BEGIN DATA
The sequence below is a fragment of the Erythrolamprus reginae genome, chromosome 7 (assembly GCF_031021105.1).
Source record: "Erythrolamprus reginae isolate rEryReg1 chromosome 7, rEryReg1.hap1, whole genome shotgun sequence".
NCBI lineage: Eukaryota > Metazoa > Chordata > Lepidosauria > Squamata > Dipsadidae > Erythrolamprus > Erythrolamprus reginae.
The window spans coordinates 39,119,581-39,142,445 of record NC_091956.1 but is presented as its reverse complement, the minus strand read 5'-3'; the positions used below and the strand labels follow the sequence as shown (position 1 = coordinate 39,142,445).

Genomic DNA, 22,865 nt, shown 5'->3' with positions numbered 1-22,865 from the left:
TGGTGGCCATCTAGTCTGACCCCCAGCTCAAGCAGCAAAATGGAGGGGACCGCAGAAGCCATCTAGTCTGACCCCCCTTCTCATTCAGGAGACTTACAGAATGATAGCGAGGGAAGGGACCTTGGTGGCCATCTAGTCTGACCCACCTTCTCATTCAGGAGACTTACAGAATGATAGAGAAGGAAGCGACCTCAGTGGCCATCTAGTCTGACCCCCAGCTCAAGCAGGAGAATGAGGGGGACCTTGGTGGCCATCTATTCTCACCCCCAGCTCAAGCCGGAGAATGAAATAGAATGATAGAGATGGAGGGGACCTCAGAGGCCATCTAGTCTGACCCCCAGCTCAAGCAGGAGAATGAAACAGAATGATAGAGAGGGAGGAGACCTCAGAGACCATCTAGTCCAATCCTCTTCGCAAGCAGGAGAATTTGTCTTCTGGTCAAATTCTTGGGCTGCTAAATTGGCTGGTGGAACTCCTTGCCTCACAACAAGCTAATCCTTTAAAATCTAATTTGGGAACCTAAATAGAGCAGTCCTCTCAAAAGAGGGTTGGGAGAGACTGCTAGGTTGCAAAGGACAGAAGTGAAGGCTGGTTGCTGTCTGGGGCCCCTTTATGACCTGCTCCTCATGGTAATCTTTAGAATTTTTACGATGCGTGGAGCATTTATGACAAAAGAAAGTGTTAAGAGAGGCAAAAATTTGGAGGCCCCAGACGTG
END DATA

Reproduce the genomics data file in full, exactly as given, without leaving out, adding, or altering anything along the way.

The sequence below is a fragment of the Erythrolamprus reginae genome, chromosome 7 (assembly GCF_031021105.1).
Source record: "Erythrolamprus reginae isolate rEryReg1 chromosome 7, rEryReg1.hap1, whole genome shotgun sequence".
NCBI lineage: Eukaryota > Metazoa > Chordata > Lepidosauria > Squamata > Dipsadidae > Erythrolamprus > Erythrolamprus reginae.
The window spans coordinates 39,119,581-39,142,445 of record NC_091956.1 but is presented as its reverse complement, the minus strand read 5'-3'; the positions used below and the strand labels follow the sequence as shown (position 1 = coordinate 39,142,445).

Genomic DNA, 22,865 nt, shown 5'->3' with positions numbered 1-22,865 from the left:
TGGTGGCCATCTAGTCTGACCCCCAGCTCAAGCAGCAAAATGGAGGGGACCGCAGAAGCCATCTAGTCTGACCCCCCTTCTCATTCAGGAGACTTACAGAATGATAGCGAGGGAAGGGACCTTGGTGGCCATCTAGTCTGACCCACCTTCTCATTCAGGAGACTTACAGAATGATAGAGAAGGAAGCGACCTCAGTGGCCATCTAGTCTGACCCCCAGCTCAAGCAGGAGAATGAGGGGGACCTTGGTGGCCATCTATTCTCACCCCCAGCTCAAGCCGGAGAATGAAATAGAATGATAGAGATGGAGGGGACCTCAGAGGCCATCTAGTCTGACCCCCAGCTCAAGCAGGAGAATGAAACAGAATGATAGAGAGGGAGGAGACCTCAGAGACCATCTAGTCCAATCCTCTTCGCAAGCAGGAGAATTTGTCTTCTGGTCAAATTCTTGGGCTGCTAAATTGGCTGGTGGAACTCCTTGCCTCACAACAAGCTAATCCTTTAAAATCTAATTTGGGAACCTAAATAGAGCAGTCCTCTCAAAAGAGGGTTGGGAGAGACTGCTAGGTTGCAAAGGACAGAAGTGAAGGCTGGTTGCTGTCTGGGGCCCCTTTATGACCTGCTCCTCATGGTAATCTTTAGAATTTTTACGATGCGTGGAGCATTTATGACAAAAGAAAGTGTTAAGAGAGGCAAAAATTTGGAGGCCCCAGACGTG